Intent of the Framers 1. Pertinent portions of the deliberations of the members of the Constitutional Commission (ConCom) conclusively show that they discussed agreements involving either technical or financial assistance in the same breadth as service contracts and used the terms interchangeably. 2. As written by the framers and ratified and adopted by the people, the Constitution allows the continued use of service contracts with foreign corporations -- as contractors who would invest in and operate and manage extractive enterprises, subject to the full control and supervision of the State -- sans the abuses of the past regime. The purpose is clear: to develop and utilize our mineral, petroleum and other resources on a large scale for the immediate and tangible benefit of the Filipino people. FTAAs are Service Contracts with Safeguards 1. From the foregoing, we are impelled to conclude that the phrase agreements involving either technical or financial assistance, referred to in paragraph 4, are in fact service contracts. But unlike those of the 1973 variety, the new ones are between foreign corporations acting as contractors on the one hand; and on the other, the government as principal or "owner" of the works. In the new service contracts, the foreign contractors provide capital, technology and technical know-how, and managerial expertise in the creation and operation of large-scale mining/extractive enterprises; and the government, through its agencies (DENR, MGB), actively exercises control and supervision over the entire operation. 2. Such service contracts may be entered into only with respect to minerals, petroleum and other mineral oils. The grant thereof is subject to several safeguards, among which are these requirements: a. The service contract shall be crafted in accordance with a general law that will set standard or uniform terms, conditions and requirements, presumably to attain a certain uniformity in provisions and avoid the possible insertion of terms disadvantageous to the country. b. The President shall be the signatory for the government because, supposedly before an agreement is presented to the President for signature, it will have been vetted several times over at different levels to ensure that it conforms to law and can withstand public scrutiny. c. Within thirty days of the executed agreement, the President shall report it to Congress to give that branch of government an opportunity to look over the agreement and interpose timely objections, if any. Ultimate Test: State's "Control" Determinative of Constitutionality 1. "Full control and supervision" cannot be taken literally to mean that the State controls and supervises everything involved, down to the minutest details, and makes all decisions required in the mining operations. This strained concept of control and supervision over the mining enterprise would render impossible the legitimate exercise by the contractors of a reasonable degree of management prerogative and authority necessary and indispensable to their proper functioning. 2. The concept of control adopted in Section 2 of Article XII must be taken to mean less than dictatorial, allencompassing control; but nevertheless sufficient to give the State the power to direct, restrain, regulate and govern the affairs of the extractive enterprises. Control by the State may be on a macro level, through the establishment of policies, guidelines, regulations, industry standards and similar measures that would enable the government to control the conduct of affairs in various enterprises and restrain activities deemed not desirable or beneficial. 3. The end in view is ensuring that these enterprises contribute to the economic development and general welfare of the country, conserve the environment, and uplift the well-being of the affected local communities. Such a concept of control would be compatible with permitting the foreign contractor sufficient and reasonable management authority over the enterprise it invested in, in order to ensure that it is operating efficiently and profitably, to protect its investments and to enable it to succeed. RA 7942 and its IRR enable the Government to exercise full control and supervision 1. The foregoing gamut of requirements, regulations, restrictions and limitations imposed upon the FTAA contractor by the statute and regulations easily overturns petitioners' contention. On the contrary, the government agencies concerned are empowered to approve or disapprove -- hence, to influence, direct and change -- the various work programs and the corresponding minimum expenditure commitments for each of the exploration, development and utilization phases of the mining enterprise.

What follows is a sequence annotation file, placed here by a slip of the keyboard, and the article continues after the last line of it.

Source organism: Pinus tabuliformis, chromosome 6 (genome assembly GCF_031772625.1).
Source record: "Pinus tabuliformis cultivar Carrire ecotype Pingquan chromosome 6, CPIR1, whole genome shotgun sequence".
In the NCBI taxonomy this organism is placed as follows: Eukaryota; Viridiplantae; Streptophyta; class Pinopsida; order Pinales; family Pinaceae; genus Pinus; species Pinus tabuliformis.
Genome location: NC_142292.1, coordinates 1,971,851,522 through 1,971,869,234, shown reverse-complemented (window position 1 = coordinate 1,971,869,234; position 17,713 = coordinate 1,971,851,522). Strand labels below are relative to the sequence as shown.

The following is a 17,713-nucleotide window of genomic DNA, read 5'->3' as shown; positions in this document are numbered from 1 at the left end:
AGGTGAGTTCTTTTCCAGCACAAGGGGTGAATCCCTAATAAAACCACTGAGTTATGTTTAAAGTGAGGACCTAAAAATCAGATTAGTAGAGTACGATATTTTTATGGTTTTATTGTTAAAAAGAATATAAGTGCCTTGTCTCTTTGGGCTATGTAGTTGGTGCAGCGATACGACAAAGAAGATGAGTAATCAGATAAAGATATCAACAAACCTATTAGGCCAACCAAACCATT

Once these plans and reports are approved, the contractor is bound to comply with its commitments therein. Figures for mineral production and sales are regularly monitored and subjected to government review, in order to ensure that the products and by-products are disposed of at the best prices possible; even copies of sales agreements have to be submitted to and registered with MGB. And the contractor is mandated to open its books of accounts and records for scrutiny, so as to enable the State to determine if the government share has been fully paid. The State may likewise compel the contractor's compliance with mandatory requirements on mine safety, health and environmental protection, and the use of anti-pollution technology and facilities. Moreover, the contractor is also obligated to assist in the development of the mining community and to pay royalties to the indigenous peoples concerned. Cancellation of the FTAA may be the penalty for violation of any of its terms and conditions and/or noncompliance with statutes or regulations. This general, all-around, multipurpose sanction is no trifling matter, especially to a contractor who may have yet to recover the tens or hundreds of millions of dollars sunk into a mining project. Also, the WMCP FTAA taken together, far from constituting a surrender of control and a grant of beneficial ownership of mineral resources to the contractor in question, bestow upon the State more than adequate control and supervision over the activities of the contractor and the enterprise.

Beneficial Ownership 1. One of the main reasons certain provisions of RA 7942 were struck down was the finding mentioned in the Decision that beneficial ownership of the mineral resources had been conveyed to the contractor. This finding was based on the underlying assumption, common to the said provisions, that the foreign contractor manages the mineral resources in the same way that foreign contractors in service contracts used to. 2. Beneficial ownership has been defined as ownership recognized by law and capable of being enforced in the courts at the suit of the beneficial owner. Black's Law Dictionary indicates that the term is used in two senses: first, to indicate the interest of a beneficiary in trust property (also called "equitable ownership"); and second, to refer to the power of a corporate shareholder to buy or sell the shares, though the shareholder is not registered in the corporation's books as the owner. Usually, beneficial ownership is distinguished from naked ownership, which is the enjoyment of all the benefits and privileges of ownership, as against possession of the bare title to property. 3. An assiduous examination of the WMCP FTAA uncovers no indication that it confers upon WMCP ownership, beneficial or otherwise, of the mining property it is to develop, the minerals to be produced, or the proceeds of their sale, which can be legally asserted and enforced as against the State. 4. As public respondents correctly point out, any interest the contractor may have in the proceeds of the mining operation is merely the equivalent of the consideration the government has undertaken to pay for its services. All lawful contracts require such mutual prestations, and the WMCP FTAA is no different. The contractor commits to perform certain services for the government in respect of the mining operation, and in turn it is to be compensated out of the net mining revenues generated from the sale of mineral products. What would be objectionable is a contractual provision that unduly benefits the contractor far in excess of the service rendered or value delivered, if any, in exchange therefor. 5. On the contrary, DAO 99-56, entitled "Guidelines Establishing the Fiscal Regime of Financial or Technical Assistance Agreements" aims to ensure an equitable sharing of the benefits derived from mineral resources. These benefits are to be equitably shared among the government (national and local), the FTAA contractor, and the affected communities. The purpose is to ensure sustainable mineral resources development; and a fair, equitable, competitive and stable investment regime for the large-scale exploration, development and commercial utilization of minerals. The general framework or concept followed in crafting the fiscal regime of the FTAA is based on the principle that the government expects real contributions to the economic growth and general welfare of the country, while the contractor expects a reasonable return on its investments in the project. 6. Specifically, under the fiscal regime, the government's expectation is, inter alia, the receipt of its share from the taxes and fees normally paid by a mining enterprise. On the other hand, the FTAA contractor is granted by the government certain fiscal and non-fiscal incentives64 to help support the former's cash flow during the most critical phase (cost recovery) and to make the Philippines competitive with other mineral-producing countries. After the contractor has recovered its initial investment, it will pay all the normal taxes and fees comprising the basic share of the government, plus an additional share for the government based on the options and formulae set forth in DAO 99-56.